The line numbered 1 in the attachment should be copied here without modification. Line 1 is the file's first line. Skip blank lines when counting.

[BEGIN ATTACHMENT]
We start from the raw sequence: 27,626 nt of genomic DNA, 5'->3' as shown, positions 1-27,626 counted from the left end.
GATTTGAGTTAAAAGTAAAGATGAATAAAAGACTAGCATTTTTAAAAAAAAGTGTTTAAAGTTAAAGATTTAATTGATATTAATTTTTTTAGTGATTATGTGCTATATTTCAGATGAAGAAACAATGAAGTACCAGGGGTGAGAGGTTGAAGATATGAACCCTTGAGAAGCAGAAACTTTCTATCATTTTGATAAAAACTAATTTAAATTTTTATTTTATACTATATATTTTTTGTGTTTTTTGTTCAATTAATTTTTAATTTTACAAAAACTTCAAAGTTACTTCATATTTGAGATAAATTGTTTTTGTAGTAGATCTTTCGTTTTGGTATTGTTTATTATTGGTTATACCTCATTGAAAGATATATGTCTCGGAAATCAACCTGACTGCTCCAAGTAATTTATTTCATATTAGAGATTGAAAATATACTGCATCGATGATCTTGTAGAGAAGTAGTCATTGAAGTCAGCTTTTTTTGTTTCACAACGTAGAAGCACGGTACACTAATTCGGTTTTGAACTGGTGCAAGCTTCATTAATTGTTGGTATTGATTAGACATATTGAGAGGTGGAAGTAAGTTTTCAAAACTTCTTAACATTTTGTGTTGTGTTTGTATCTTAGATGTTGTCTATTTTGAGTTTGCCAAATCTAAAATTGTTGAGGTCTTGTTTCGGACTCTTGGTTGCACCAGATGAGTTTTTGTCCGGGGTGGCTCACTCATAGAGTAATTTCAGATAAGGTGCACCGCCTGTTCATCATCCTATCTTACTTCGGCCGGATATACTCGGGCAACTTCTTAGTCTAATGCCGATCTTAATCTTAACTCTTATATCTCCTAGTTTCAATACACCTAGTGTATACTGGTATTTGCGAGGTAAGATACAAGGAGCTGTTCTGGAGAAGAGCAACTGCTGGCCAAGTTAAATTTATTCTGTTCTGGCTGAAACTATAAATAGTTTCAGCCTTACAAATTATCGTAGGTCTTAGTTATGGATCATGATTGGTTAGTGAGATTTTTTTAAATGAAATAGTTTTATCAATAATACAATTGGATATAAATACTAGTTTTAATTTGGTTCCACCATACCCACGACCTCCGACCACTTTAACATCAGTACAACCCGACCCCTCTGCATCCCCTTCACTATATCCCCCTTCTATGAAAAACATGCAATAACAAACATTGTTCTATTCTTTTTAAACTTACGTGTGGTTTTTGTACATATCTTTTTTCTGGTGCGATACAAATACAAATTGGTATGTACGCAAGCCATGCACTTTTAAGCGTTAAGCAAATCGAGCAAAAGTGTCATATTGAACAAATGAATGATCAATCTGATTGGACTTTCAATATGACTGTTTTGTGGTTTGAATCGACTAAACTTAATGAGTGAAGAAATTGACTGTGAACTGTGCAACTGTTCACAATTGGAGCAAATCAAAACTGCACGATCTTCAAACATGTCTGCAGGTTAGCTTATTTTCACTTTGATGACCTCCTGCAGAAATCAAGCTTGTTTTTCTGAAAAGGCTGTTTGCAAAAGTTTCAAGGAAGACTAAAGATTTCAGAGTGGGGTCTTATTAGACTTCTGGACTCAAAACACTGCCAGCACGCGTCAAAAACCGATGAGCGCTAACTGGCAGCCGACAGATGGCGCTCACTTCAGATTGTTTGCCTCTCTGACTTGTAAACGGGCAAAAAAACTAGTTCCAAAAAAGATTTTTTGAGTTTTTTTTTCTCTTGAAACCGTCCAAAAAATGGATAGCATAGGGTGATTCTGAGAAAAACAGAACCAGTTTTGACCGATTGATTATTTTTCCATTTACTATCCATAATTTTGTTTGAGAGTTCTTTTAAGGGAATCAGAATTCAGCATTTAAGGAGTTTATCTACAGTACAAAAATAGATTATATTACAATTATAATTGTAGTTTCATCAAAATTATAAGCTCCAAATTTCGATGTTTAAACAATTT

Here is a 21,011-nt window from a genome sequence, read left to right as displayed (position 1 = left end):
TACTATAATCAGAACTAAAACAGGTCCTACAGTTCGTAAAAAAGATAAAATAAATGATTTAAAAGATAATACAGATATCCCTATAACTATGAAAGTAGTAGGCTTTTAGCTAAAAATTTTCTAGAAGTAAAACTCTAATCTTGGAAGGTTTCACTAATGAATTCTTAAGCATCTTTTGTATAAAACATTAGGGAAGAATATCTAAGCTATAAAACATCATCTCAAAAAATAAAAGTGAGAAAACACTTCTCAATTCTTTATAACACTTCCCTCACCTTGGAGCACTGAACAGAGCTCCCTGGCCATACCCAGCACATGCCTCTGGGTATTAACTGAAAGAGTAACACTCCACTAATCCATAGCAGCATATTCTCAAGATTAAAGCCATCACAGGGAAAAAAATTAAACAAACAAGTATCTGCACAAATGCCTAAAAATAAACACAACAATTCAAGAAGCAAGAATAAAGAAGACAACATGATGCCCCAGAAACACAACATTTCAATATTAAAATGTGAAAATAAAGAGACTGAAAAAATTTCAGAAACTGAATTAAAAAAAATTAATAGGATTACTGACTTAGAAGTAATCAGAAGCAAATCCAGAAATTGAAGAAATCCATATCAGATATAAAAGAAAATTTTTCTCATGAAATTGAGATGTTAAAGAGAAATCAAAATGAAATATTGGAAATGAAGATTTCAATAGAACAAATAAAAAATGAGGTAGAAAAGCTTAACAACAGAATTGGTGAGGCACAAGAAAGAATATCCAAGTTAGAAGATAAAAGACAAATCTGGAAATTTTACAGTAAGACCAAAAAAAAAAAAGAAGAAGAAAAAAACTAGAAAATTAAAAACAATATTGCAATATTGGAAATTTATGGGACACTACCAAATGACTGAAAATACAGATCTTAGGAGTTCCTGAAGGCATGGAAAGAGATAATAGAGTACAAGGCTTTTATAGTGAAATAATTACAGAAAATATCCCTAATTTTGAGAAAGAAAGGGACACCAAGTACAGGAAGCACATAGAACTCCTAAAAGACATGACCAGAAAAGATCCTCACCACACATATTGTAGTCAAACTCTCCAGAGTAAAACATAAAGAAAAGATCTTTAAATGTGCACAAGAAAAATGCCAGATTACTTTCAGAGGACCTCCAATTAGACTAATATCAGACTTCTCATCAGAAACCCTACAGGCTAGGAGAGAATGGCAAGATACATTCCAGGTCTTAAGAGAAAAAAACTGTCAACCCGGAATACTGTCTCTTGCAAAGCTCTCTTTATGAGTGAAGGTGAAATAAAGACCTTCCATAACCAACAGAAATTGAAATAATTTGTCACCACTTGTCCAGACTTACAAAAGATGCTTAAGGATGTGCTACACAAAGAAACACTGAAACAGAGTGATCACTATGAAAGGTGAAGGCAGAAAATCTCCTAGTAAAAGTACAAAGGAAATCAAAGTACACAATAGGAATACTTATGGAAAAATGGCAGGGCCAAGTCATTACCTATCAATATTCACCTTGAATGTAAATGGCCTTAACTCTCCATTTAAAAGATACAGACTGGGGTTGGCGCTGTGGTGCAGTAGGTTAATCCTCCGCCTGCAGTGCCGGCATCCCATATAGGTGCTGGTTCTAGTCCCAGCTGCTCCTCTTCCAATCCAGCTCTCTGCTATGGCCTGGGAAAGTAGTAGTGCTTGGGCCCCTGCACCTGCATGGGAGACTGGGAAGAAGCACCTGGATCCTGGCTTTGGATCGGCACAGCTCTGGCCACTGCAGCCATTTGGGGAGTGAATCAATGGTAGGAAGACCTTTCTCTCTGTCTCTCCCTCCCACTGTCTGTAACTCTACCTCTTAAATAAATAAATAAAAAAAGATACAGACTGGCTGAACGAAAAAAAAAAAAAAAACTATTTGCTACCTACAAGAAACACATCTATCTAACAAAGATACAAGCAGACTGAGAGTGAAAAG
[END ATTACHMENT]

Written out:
We start from the raw sequence: 27,626 nt of genomic DNA, 5'->3' as shown, positions 1-27,626 counted from the left end.